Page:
Before movies lost their innocence, they showed the likes of Judy Garland and Mickey Rooney demonstrating their talents by putting on plays in barns and school auditoriums. Frothy musicals such as Babes in Arms, Strike Up the Band, and Summer Stock featured plucky performers singing and dancing their hearts out in self-financed showcases devised to attract the attention of entertainment moguls. In our more cynical age, films about amateur theater are more likely to be set in prisons.
In John D. Hancock’s Weeds (1987), lifer playwright Nick Nolte produces a successful jailhouse drama that leads to his parole and the subsequent formation of a drama troupe made up of ex-cons. John Greyson’s extraordinary Lilies (1996) focuses on a prison play written and directed by an inmate to prick the conscience of a boyhood acquaintance, now a bishop, who betrayed the convict and his young male lover 40 years earlier. And in Daniel Lind Lagerlof’s Breaking Out (1999), shown at last year’s Filmfest DC, an idealistic big-house recreation director, against the warnings of his superiors, stages a play, unaware that his cast members have signed on as part of their scheme to escape incarceration.
Having effectively resurrected and updated the let’s-put-on-a-show formula in his international hit The Full Monty, English filmmaker Peter Cattaneo now tries his hand at prison theatricals in Lucky Break. He claims that the premise of the movie, inspired by a real-life jailhouse drama-therapy production of Guys and Dolls, came to him while he was taking a bath. You can believe him if you choose to, but the similarities between Breaking Out and Lucky Break defy coincidence. With the exception of the introduction of a key female character, the movies are nearly identical, both capped by jaw-droppingly implausible upbeat endings.
Cattaneo’s film, written by ex-con Ronan Bennett, opens with small-time crooks Jimmy (James Nesbitt) and Rudy (Lennie James) botching a bank robbery. Once behind bars, Jimmy immediately gets into trouble by standing up to a malevolent guard who torments his cellmate. Taken to the warden’s office for a reprimand, Jimmy overhears the official, Graham Mortimer (Christopher Plummer), singing a tune from South Pacific. Spotting a self-penned playscript on the theater-buff warden’s desk, Jimmy butters up Mortimer by proclaiming his own fondness for musicals and suggests that the inmates should be encouraged to put on a show.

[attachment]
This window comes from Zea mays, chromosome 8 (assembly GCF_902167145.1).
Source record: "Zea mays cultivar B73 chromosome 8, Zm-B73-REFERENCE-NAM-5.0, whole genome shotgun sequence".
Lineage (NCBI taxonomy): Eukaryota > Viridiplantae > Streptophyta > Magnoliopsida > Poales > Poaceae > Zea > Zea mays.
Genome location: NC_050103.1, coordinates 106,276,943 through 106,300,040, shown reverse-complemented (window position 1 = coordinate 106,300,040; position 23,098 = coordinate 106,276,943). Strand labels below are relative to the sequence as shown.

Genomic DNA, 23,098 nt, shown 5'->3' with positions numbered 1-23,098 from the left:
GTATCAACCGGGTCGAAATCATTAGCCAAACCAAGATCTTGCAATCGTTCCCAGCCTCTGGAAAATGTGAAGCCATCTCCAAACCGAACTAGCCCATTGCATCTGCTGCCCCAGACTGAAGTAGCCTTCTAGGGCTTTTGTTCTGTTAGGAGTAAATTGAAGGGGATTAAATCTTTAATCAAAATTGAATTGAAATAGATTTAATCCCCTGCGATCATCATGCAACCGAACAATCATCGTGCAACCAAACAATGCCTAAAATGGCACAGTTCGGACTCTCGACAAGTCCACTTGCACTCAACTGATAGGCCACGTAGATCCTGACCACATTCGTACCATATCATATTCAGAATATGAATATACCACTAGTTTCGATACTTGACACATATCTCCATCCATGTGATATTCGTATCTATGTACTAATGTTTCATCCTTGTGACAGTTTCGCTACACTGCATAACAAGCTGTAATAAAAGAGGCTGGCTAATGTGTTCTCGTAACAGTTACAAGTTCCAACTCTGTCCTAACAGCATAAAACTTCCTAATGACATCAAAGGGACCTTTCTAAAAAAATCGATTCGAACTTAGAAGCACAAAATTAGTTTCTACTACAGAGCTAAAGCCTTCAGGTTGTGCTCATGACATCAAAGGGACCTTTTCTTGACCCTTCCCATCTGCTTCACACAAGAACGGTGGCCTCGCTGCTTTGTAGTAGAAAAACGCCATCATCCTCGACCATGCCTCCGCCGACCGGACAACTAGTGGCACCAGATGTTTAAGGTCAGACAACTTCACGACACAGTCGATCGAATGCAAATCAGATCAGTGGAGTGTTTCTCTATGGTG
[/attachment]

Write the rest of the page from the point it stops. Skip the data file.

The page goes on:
Later, in anger-management sessions run by rehabilitation counselor Anabel (Olivia Williams), Jimmy attempts to make peace with Rudy, who will not forgive him for attempting to run away when their bank job went sour. But a common goal draws them back together. Rudy has masterminded an escape route through the prison’s abandoned chapel, the building where amateur dramatic productions were formerly staged. The two get a chance to put their plan into action when, as part of a therapeutic program, Mortimer enlists Jimmy to produce his play, a musical based on the life of the warden’s idol, British admiral Horatio Nelson. Jimmy plays the leading role opposite Anabel as Nelson’s beloved Lady Emma Hamilton—casting that sparks an offstage romance. Despite a tumultuous rehearsal that turns into a prison rebellion and even a vengeful guard’s discovery of the escape plan, the show goes on.
The cast bears none of the blame for the film’s failure to measure up to The Full Monty. Nesbitt, who resembles a younger, swarthier Paul McCartney, combines self-assured cunning with working-class decency, and there are standout supporting performances by feisty, dark-eyed Williams and Bill Nighy, who plays a dandified, paternalistic inmate.
But the actors’ efforts are undermined by slack direction and formulaic writing. Though witty touches are provided by Anne Dudley and Stephen Fry, who composed the laughably secondhand songs for the warden’s misbegotten Nelson: The Musical, the prison scenes, stuffed with stock secondary characters and predictable subplots, are seldom amusing or affecting. Alwin Kuchler’s camerawork, largely restricted to tones of dark blue, does little to enliven the flat narrative, and even the feel-good machina ex machina denouement is derivative, pinched from Raphael Silver’s 1979 On the Yard, an adaptation of Malcolm Braly’s penitentiary novel.
Lucky Break’s relentless, marginally successful efforts to exhilarate us extend beyond the final scene: The closing credits are interspersed with glimpses of the protagonists’ blissful post-incarceration fates; even a character who commits suicide is resurrected to perform a posthumous musical number. Like being subjected to the moist adoration of a pack of Great Dane puppies, sitting through Cattaneo’s movie leaves you wishing that there were just a bit less happiness in the world. CP